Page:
BGS Bods

As you know, we have amazing teachers at BGS. In ‘BGS Bods’, we’ll share some of their motivations and aims with you. If there is any teacher in particular from whom you’d like to hear, please let us know at hello@brightongrammar.vic.edu.au. This week, we hear from ELC3 Teacher, Megan Gibbs.

  1. Why do you teach? Because I grew up feeling misunderstood by teachers and felt that the education system only catered to one learning style (I was a hands-on learner). I wanted to change this and what better way than to start young.
  2. Why do you teach at BGS? I love working with boys as they are hands-on, visual learners and challenge me every day (in a good way). I also love the environment and the people I work with are very passionate.
  3. What do you want a student to get from having known you? I would love for them to walk away feeling positive about learning, comfortable in their skin both socially and emotionally, and to have had fun in the process.
  4. What is the most important life lesson you want a student to take away from your class/subject? That learning is not just a stage in life. Everybody is learning no matter how old you are and that learning can be fun.  I also want them to know that relationships are important. I would love them to be able to think more creatively and outside the box, and not always go along with what is known as the ‘norm’. I want them to be confident to challenge the ‘norm’, problem-solve and reach different conclusions. Basically, that there is not always a right and wrong way to do things and sometimes you need to make mistakes to learn.
  5. How do you ensure that each student will learn how to learn? I get to know them individually, take the time to get to know their families, understand what makes them tick and how I can extend the skills they already have. But I also teach them to be able to understand that they are learning through giving them the ‘language of learning’.
  6. Anything else you’d like to say? Three-year-olds may be young but they are sponges and they love to learn! It’s amazing seeing the magic of discovery at such a young age and being able to help them navigate the world.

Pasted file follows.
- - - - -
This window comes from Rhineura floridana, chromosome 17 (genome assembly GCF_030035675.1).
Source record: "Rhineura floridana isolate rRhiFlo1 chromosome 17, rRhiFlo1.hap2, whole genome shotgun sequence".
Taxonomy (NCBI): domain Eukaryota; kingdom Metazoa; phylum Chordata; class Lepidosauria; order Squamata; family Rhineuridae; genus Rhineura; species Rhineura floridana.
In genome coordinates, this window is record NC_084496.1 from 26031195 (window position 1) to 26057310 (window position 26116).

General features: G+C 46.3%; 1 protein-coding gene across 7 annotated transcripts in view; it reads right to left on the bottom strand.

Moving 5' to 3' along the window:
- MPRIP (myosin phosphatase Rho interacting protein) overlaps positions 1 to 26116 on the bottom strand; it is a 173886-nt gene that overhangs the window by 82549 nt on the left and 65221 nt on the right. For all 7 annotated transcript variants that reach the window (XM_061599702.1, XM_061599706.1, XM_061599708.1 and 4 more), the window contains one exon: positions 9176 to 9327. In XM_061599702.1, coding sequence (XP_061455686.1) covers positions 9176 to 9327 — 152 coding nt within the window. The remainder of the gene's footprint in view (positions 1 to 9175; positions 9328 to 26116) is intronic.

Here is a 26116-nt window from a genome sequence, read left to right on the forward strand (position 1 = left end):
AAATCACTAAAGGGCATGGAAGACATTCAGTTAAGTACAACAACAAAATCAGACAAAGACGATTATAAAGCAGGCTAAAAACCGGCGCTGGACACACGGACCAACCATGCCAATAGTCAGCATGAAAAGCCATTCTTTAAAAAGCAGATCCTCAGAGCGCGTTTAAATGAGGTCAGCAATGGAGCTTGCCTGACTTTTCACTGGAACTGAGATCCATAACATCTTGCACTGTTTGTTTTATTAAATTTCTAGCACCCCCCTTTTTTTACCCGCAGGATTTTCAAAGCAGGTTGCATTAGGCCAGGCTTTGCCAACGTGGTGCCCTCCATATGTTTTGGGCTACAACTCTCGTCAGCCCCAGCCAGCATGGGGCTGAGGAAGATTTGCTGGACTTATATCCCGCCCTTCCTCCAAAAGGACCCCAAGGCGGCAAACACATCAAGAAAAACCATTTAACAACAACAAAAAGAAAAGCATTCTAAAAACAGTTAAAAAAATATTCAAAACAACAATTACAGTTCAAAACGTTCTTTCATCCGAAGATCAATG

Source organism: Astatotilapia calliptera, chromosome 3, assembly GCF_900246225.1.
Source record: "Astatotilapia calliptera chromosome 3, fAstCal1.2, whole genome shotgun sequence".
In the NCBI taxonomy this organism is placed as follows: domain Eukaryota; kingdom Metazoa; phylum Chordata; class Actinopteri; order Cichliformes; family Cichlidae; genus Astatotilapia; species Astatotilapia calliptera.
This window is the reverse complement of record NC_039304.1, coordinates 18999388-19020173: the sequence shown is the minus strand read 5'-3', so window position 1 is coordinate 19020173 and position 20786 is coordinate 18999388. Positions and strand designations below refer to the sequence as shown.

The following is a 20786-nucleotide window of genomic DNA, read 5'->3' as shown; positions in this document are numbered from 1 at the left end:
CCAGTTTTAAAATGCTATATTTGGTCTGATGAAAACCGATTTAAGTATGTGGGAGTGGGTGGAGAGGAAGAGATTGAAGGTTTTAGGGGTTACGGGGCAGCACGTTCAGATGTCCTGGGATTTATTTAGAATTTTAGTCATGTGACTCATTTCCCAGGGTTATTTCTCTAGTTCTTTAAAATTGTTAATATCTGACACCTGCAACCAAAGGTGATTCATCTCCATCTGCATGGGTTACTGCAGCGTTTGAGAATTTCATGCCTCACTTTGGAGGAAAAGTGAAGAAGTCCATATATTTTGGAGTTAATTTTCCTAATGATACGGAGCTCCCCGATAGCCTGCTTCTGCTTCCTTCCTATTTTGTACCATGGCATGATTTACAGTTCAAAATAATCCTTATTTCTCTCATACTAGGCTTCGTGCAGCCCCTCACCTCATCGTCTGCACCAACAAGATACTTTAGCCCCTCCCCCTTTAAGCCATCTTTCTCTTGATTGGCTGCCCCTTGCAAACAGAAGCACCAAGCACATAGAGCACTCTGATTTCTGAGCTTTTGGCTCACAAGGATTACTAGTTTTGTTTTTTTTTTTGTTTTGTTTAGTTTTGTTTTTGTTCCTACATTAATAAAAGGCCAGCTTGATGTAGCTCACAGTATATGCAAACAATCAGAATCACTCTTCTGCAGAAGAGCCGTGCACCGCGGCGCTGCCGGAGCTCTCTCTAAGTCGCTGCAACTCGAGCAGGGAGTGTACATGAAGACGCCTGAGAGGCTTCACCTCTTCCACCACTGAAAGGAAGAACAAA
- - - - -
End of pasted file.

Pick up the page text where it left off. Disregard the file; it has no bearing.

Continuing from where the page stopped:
Celebrating Mothers in the ELC

This week, the Centre has been working on secret missions in preparation of our Mothers’ Morning celebration, which was held today. The boys have been so excited to plan experiences for their mums, create special cards and gifts, and practise a song to highlight the importance of mothers.

The boys arrived proudly with their mum or grandmother, buzzed into their classrooms and started spoiling their guests with activities. We had nail salons, cooking, mindful colouring, jewellery making, seed planting, treasure hunts and creative art experiences. And all of this within an hour! We hope our ELC mums had a special morning, and wish them a Happy Mothers’ Day next Sunday.

A friendly reminder that the boys’ uniforms need to be named. We can find it challenging when vests and jumpers that aren’t clearly named get mixed up during busy outdoor play. Also, please have a quick look at home for any ELC spare clothes that need to be returned – our supplies are looking a little low.

We thank parents for their support in keeping the boys at home when unwell. It certainly reduces the spread of infection and illness across the Centre.

Amelia Barrow
Director of the Early Learning Centre

Parenting Tip

Click here  to view this week’s Parenting Tip: 5 ways to validation: showing distressed kids you get it


Teaching and Learning


April 25 is one of the most significant dates in Australian history. Prior to this date, 2 Waratah and 2 Acacia studied the significance of ANZAC Day to help the boys understand what happened and why we commemorate it. Our work had a history and literacy focus.

Pauline Anthony has provided the Junior School Library with beautiful books that tell the ANZAC story and much of our work was taught through these stories. Our particular focus was on Australian life at the beginning of the 20th Century, the beginning of WW1, Australia’s involvement, landing at Gallipoli, life in the trenches and ANZAC symbols.